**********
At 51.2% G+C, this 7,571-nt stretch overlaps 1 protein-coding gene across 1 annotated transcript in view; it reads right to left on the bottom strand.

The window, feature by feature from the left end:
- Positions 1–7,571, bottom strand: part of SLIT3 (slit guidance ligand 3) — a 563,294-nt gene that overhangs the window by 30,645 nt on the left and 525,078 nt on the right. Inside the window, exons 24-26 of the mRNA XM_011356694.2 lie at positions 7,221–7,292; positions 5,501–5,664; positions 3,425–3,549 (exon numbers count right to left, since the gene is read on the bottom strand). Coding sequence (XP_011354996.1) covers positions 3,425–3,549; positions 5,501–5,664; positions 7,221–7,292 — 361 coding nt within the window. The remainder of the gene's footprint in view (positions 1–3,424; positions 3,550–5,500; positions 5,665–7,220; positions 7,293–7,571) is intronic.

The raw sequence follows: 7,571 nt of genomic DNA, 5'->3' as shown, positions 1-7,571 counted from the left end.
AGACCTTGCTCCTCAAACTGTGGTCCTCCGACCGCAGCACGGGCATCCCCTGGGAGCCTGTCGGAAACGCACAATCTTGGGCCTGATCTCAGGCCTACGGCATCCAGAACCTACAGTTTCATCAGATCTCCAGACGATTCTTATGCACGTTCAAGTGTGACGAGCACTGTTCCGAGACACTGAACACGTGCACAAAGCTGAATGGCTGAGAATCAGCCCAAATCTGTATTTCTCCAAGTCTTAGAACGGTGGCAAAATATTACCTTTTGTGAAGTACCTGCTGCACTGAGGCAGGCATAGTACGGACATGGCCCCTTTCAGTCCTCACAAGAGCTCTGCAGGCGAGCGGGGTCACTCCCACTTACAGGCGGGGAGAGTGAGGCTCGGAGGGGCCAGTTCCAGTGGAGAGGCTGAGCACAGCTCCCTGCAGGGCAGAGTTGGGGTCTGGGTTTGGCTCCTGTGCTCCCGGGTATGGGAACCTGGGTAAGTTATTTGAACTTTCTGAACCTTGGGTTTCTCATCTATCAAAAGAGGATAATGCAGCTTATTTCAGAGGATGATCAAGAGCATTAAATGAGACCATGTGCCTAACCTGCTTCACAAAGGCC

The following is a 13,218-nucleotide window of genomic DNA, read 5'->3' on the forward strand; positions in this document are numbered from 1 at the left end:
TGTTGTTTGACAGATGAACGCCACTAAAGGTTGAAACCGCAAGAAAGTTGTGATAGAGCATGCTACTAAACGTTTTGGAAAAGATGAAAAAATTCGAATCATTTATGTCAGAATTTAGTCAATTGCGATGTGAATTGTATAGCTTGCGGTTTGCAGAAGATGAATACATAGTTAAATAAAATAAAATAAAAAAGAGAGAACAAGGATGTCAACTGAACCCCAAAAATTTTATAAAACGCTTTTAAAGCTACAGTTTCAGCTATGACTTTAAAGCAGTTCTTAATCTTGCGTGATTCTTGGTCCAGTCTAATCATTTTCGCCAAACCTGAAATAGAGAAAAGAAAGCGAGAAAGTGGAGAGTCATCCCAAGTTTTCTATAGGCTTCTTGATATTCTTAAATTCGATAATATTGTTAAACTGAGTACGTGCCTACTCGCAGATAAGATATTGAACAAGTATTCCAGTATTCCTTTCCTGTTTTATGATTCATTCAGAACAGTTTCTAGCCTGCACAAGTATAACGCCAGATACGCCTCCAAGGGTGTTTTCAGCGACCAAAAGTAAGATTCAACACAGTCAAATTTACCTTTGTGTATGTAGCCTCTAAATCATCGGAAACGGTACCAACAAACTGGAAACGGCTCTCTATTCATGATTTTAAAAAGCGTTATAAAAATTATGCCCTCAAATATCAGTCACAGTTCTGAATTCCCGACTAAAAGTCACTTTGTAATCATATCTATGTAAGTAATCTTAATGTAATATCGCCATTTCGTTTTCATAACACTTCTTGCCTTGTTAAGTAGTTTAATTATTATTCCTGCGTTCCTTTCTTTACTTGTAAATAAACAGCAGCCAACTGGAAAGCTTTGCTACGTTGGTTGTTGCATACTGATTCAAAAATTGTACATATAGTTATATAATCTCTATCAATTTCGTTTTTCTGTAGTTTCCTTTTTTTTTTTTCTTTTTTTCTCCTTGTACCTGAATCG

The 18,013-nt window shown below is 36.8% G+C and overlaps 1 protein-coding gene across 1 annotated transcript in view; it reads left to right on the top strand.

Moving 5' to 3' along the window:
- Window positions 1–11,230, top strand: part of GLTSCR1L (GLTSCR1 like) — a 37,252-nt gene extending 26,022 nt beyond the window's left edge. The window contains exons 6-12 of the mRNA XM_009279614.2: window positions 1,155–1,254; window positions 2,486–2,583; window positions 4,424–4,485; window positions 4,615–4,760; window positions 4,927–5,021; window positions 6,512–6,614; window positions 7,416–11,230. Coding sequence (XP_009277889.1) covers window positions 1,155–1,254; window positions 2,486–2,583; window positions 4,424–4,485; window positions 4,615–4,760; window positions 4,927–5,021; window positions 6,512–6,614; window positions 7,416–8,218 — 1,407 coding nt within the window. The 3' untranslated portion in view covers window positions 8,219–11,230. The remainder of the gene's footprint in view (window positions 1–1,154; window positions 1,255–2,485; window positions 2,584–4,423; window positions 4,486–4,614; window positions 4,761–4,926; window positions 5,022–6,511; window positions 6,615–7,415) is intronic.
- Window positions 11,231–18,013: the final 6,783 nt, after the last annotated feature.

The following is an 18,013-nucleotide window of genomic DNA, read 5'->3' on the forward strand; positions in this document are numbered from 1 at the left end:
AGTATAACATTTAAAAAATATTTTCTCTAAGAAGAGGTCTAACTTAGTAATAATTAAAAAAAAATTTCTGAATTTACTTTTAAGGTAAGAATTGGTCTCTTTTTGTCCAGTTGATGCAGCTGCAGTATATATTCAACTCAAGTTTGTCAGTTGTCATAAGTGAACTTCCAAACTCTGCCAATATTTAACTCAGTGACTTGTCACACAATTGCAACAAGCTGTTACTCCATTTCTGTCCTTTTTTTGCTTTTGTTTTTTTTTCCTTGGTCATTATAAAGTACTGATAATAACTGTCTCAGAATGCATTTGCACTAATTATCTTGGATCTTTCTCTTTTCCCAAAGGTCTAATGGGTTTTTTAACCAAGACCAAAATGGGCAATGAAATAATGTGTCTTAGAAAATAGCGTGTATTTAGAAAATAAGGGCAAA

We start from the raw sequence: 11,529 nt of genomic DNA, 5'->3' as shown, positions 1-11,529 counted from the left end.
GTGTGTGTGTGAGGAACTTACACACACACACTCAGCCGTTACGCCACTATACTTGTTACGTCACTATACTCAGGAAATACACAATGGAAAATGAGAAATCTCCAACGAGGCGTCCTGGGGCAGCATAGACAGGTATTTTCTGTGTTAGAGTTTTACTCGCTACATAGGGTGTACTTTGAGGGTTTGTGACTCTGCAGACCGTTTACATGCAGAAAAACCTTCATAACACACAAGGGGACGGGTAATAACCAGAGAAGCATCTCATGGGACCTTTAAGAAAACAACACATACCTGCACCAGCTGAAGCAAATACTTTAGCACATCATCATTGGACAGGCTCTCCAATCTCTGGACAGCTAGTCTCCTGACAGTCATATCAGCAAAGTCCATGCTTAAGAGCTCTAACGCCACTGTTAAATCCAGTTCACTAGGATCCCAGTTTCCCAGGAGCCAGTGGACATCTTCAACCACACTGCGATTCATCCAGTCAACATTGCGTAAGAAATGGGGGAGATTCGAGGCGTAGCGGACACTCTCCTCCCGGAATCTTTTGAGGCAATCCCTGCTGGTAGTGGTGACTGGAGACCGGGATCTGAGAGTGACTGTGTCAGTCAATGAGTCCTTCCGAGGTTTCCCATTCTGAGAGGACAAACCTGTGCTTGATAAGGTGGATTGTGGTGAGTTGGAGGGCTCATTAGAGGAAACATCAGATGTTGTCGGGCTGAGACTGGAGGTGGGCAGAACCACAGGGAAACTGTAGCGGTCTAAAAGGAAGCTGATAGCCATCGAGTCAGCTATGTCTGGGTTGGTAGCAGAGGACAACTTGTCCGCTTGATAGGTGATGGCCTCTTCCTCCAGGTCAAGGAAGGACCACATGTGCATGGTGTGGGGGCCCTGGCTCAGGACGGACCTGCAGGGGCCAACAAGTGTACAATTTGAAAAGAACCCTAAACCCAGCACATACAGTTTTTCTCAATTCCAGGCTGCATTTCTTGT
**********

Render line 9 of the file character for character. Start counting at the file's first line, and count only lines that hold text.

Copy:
Moving 5' to 3' along the window: